Attorney General Bonta, Governor Newsom Lead Multistate Coalition in Defense of Federal Fuel Economy Standards

Monday, August 1, 2022
Contact: (916) 210-6000,

OAKLAND – California Attorney General Rob Bonta, Governor Gavin Newsom, and the California Air Resources Board today led a multistate coalition in filing a motion to intervene in defense of federal fuel economy standards for light duty vehicles. In May 2022, the National Highway Traffic Safety Administration (NHTSA) adopted more stringent fuel economy standards for model year 2024-2026 vehicles. Attorney General Bonta led a multistate coalition in urging the NHTSA to adopt these standards, and a similar coalition now seeks to join NHTSA in defending these standards from challenges filed by several states and a petroleum industry group. 

“Fuel economy standards save consumers money at the pump and decrease our reliance on fossil fuels at a time of global instability and an ongoing climate crisis,” said Attorney General Rob Bonta. “The skyrocketing gas prices over the past few months are case in point for why more stringent fuel economy standards are necessary. The technology is there, and the law is clear. As Attorney General, I’ll always stand up for hardworking consumers, and I’ll keep fighting to protect Californians' wallets, our health, and the future of our planet.”

“The climate crisis demands bold action to tackle our largest source of harmful emissions and protect communities that bear the brunt of this pollution,” said Governor Gavin Newsom. “These science-backed fuel economy standards are critical to cleaning the air and ramping up progress toward a zero-emission future.” 

“The future is zero emission,” said CARB Chair Liane Randolph. “but some cars will still run on gas – and to protect public health, it is absolutely crucial that they be as fuel-efficient as possible. This will help reduce pollution and clean the air, especially in neighborhoods near highways.”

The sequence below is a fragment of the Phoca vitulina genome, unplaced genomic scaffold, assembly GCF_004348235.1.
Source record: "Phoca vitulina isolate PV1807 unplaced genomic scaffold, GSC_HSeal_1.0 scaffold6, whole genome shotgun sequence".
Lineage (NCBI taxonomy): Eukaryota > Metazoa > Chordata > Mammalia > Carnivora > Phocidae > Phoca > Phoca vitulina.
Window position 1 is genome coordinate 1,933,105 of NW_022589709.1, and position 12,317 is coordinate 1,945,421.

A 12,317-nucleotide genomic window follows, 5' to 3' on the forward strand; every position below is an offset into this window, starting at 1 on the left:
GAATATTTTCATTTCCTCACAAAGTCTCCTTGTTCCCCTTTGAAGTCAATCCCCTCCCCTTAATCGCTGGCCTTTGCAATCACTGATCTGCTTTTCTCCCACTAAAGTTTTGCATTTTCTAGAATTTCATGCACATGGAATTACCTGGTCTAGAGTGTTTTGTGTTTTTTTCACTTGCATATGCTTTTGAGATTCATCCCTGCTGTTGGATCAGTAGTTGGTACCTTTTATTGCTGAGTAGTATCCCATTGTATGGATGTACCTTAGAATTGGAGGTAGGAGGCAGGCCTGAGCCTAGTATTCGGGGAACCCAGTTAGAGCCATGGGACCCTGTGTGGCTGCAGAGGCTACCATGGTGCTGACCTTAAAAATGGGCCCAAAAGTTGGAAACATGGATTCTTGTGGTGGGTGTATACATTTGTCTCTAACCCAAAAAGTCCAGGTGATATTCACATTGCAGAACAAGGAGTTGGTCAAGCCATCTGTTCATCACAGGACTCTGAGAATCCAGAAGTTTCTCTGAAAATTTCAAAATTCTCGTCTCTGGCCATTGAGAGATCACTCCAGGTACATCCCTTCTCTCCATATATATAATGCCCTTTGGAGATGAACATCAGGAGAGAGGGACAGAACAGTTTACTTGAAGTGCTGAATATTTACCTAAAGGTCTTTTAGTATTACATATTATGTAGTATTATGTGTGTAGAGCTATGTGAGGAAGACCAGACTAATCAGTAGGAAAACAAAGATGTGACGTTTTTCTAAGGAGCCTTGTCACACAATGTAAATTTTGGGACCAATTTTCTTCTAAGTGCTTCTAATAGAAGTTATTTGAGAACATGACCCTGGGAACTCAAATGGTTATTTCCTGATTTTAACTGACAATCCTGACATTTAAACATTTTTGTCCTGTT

Under the Energy Policy Conservation Act, NHTSA is required to set standards to improve fuel economy and reduce energy consumption of vehicles to the maximum extent feasible. During the Trump Administration, NHTSA instead gutted fuel economy standards for model year 2022-2026 vehicles, a move that the states subsequently challenged in court. NHTSA’s new standards for model year 2024-2026 vehicles undo some of the damage by increasing stringency by 8-10% annually. These standards will save an estimated 60 billion gallons of gasoline, resulting in consumer savings of over $98 billion. 

Improved fuel economy doesn't just save consumers money at the pump, it improves national security by reducing the country’s dependence on imported oil, mitigates climate change, improves air quality, and benefits public health. In addition to consumer savings, NHTSA’s standards are expected to reduce multiple types of harmful air pollution, including particulate matter from refinery operations. In California alone, over 5,000 premature deaths and hundreds of illnesses and emergency room visits for respiratory and cardiovascular disease are linked to particulate matter pollution annually. The standards' positive impacts are expected to be magnified in low-income communities and communities of color, who often live near refineries and are disproportionately burdened by pollution and the resulting health consequences.

In today’s motion to intervene, the coalition argues that the fuel economy standards are critically important to the states, which have a responsibility to protect residents and state resources from rising gas prices, oil price shocks, and negative impacts from higher fuel consumption, including harmful emissions from fuel refining activities.

Attorney General Bonta, Governor Newsom, and CARB are joined by the attorneys general of Colorado, Connecticut, Delaware, Hawaii, Illinois, Maine, Maryland, Massachusetts, Michigan, Minnesota, New Jersey, New Mexico, New York, North Carolina, Oregon, Pennsylvania, Washington, and Wisconsin, as well as the city and county of Denver, and the cities of Los Angeles, New York, and San Francisco in filing today’s motion.

A copy of the motion, which is subject to court approval, is available here.

# # #